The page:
As Year 12 students approach their end-of-year exams, they will prepare in many different ways. While some will sit quietly in libraries, methodically studying, others will wait for the last moment to “cram” their study in before the big day.
While the lead up to an exam can be exciting for some students, research shows that it is an extraordinarily stressful one for most others.
In August 2023, ReachOut surveyed 1,000 young people and found a staggering 88% of school students felt stressed about study at some time over the previous 12 months, and 55% felt ‘extremely’ or ‘very’ stressed about study in the past two weeks.
“The findings from this recent study are similar to research we’ve conducted in previous years. The results reconfirm that study stress continues to have a significant impact on young people,” Linda Williams, clinical lead at ReachOut told The Educator.
“From disruptions to their sleeping habits to poor concentration and changes in their mood, school related stress is impacting young people's mental health and wellbeing.”
In terms of what schools can do to support students who may not be coping with exam-related stress, Williams said students must be actively encouraged to put their health and wellbeing first.
“Empower your students to prioritise self-care. Our research found that one in two young people are having trouble with their sleep as a direct result of study stress,” she said. “By encouraging your students to maintain a healthy diet, stay hydrated and get enough sleep you will help them to better manage their stress.”
Williams said teachers and leaders must also foster a supportive classroom environment where students feel comfortable participating and engaging in classroom activities.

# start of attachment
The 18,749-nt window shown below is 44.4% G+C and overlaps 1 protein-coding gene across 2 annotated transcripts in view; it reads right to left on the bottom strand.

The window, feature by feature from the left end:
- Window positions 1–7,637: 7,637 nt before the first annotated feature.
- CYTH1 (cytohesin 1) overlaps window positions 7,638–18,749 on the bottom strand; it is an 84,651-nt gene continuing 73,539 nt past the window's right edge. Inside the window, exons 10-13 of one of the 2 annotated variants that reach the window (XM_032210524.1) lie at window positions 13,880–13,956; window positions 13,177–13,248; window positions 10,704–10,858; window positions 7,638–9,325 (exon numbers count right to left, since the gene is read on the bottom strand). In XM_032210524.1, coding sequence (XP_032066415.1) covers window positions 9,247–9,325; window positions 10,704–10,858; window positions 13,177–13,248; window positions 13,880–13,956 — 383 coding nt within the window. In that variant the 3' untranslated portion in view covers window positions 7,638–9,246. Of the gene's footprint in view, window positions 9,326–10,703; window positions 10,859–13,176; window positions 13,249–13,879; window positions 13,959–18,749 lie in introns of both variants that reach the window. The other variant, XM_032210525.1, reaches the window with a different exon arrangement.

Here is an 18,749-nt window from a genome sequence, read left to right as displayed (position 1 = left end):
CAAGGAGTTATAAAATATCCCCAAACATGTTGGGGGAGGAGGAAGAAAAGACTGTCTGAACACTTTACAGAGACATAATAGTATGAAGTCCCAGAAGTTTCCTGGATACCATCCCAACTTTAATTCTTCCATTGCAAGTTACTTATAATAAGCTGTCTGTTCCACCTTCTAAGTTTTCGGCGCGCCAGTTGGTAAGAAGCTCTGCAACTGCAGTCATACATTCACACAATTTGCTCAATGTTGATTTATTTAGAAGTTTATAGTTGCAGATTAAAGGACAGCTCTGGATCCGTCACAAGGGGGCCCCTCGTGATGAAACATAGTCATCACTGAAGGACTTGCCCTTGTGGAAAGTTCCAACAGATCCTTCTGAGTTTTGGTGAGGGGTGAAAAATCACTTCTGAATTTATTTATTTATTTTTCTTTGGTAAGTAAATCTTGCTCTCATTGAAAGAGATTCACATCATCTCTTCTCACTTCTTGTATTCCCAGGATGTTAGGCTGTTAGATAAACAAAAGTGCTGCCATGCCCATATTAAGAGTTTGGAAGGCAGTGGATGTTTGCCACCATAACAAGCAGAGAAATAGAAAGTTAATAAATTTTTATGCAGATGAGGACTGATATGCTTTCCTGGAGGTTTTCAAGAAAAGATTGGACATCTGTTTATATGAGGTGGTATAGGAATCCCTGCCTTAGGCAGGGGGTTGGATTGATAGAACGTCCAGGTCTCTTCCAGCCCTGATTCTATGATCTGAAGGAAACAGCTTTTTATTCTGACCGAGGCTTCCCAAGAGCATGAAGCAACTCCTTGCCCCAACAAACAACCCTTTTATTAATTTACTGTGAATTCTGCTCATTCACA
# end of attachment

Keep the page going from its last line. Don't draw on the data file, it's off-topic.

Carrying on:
“This will allow students to share ideas, ask questions, and support each other through the exam period,” she said. “You can support your students with their exam preparation by holding revision classes. Providing a space for your students to study can help them to feel more prepared and reduce their stress.”
Targeted mental health lessons are key
Williams said principals must ensure their school is supplementing the academic support with lessons targeted towards improving mental health and wellbeing.
“ReachOut has a range of online resources and tools that are mapped to the Australian Curriculum, covering topics such as exam stress management and managing disappointing results,” she said.
“If you notice that one student is having a particularly challenging time - they might seem withdrawn or exhibit different behaviours to usual - it’s important to check in with them. You can connect them with a school counsellor or the wellbeing team and encourage them to seek further professional support.”
Williams said preparing students for the final exam period can be a stressful experience for leaders, teachers and support staff, and recommends that staff take a more proactive approach to their own wellbeing during this time.
“Try to do things to manage your own stress levels. Whether that’s taking a long walk or curling up on the lounge with a good book, it’s important to look after your mental health and wellbeing during this time.”